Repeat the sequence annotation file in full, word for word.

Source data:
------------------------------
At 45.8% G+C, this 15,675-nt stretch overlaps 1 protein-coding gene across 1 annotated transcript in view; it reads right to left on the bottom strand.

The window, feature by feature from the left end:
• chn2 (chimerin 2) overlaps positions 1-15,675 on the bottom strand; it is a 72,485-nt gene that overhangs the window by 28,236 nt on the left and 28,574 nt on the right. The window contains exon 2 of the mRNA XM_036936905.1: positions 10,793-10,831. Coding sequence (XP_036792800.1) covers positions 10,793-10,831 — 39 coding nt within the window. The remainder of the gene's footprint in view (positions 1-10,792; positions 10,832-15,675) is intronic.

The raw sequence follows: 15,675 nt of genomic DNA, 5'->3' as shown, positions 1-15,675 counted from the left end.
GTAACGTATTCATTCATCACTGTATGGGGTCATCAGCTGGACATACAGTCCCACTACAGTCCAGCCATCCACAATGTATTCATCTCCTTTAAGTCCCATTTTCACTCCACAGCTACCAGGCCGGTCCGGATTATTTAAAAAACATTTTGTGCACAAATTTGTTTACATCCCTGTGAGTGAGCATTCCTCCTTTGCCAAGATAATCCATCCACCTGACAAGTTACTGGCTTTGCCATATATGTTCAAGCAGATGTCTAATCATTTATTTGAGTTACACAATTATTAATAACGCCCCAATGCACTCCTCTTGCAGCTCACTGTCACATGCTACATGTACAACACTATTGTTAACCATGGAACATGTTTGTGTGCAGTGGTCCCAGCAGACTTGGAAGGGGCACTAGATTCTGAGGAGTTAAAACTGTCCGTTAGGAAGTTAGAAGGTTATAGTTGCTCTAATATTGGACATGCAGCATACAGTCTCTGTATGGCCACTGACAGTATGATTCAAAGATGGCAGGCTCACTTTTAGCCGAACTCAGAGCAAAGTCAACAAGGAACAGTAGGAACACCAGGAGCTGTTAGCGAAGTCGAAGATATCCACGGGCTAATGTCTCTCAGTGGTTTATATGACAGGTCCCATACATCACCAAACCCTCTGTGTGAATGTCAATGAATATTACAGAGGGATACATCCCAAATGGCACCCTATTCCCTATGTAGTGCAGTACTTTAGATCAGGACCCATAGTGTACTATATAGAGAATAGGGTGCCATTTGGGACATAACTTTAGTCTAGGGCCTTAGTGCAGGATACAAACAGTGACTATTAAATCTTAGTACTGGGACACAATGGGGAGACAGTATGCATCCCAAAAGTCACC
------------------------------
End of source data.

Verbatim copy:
At 45.8% G+C, this 15,675-nt stretch overlaps 1 protein-coding gene across 1 annotated transcript in view; it reads right to left on the bottom strand.

The window, feature by feature from the left end:
• chn2 (chimerin 2) overlaps positions 1-15,675 on the bottom strand; it is a 72,485-nt gene that overhangs the window by 28,236 nt on the left and 28,574 nt on the right. The window contains exon 2 of the mRNA XM_036936905.1: positions 10,793-10,831. Coding sequence (XP_036792800.1) covers positions 10,793-10,831 — 39 coding nt within the window. The remainder of the gene's footprint in view (positions 1-10,792; positions 10,832-15,675) is intronic.

The raw sequence follows: 15,675 nt of genomic DNA, 5'->3' as shown, positions 1-15,675 counted from the left end.
GTAACGTATTCATTCATCACTGTATGGGGTCATCAGCTGGACATACAGTCCCACTACAGTCCAGCCATCCACAATGTATTCATCTCCTTTAAGTCCCATTTTCACTCCACAGCTACCAGGCCGGTCCGGATTATTTAAAAAACATTTTGTGCACAAATTTGTTTACATCCCTGTGAGTGAGCATTCCTCCTTTGCCAAGATAATCCATCCACCTGACAAGTTACTGGCTTTGCCATATATGTTCAAGCAGATGTCTAATCATTTATTTGAGTTACACAATTATTAATAACGCCCCAATGCACTCCTCTTGCAGCTCACTGTCACATGCTACATGTACAACACTATTGTTAACCATGGAACATGTTTGTGTGCAGTGGTCCCAGCAGACTTGGAAGGGGCACTAGATTCTGAGGAGTTAAAACTGTCCGTTAGGAAGTTAGAAGGTTATAGTTGCTCTAATATTGGACATGCAGCATACAGTCTCTGTATGGCCACTGACAGTATGATTCAAAGATGGCAGGCTCACTTTTAGCCGAACTCAGAGCAAAGTCAACAAGGAACAGTAGGAACACCAGGAGCTGTTAGCGAAGTCGAAGATATCCACGGGCTAATGTCTCTCAGTGGTTTATATGACAGGTCCCATACATCACCAAACCCTCTGTGTGAATGTCAATGAATATTACAGAGGGATACATCCCAAATGGCACCCTATTCCCTATGTAGTGCAGTACTTTAGATCAGGACCCATAGTGTACTATATAGAGAATAGGGTGCCATTTGGGACATAACTTTAGTCTAGGGCCTTAGTGCAGGATACAAACAGTGACTATTAAATCTTAGTACTGGGACACAATGGGGAGACAGTATGCATCCCAAAAGTCACC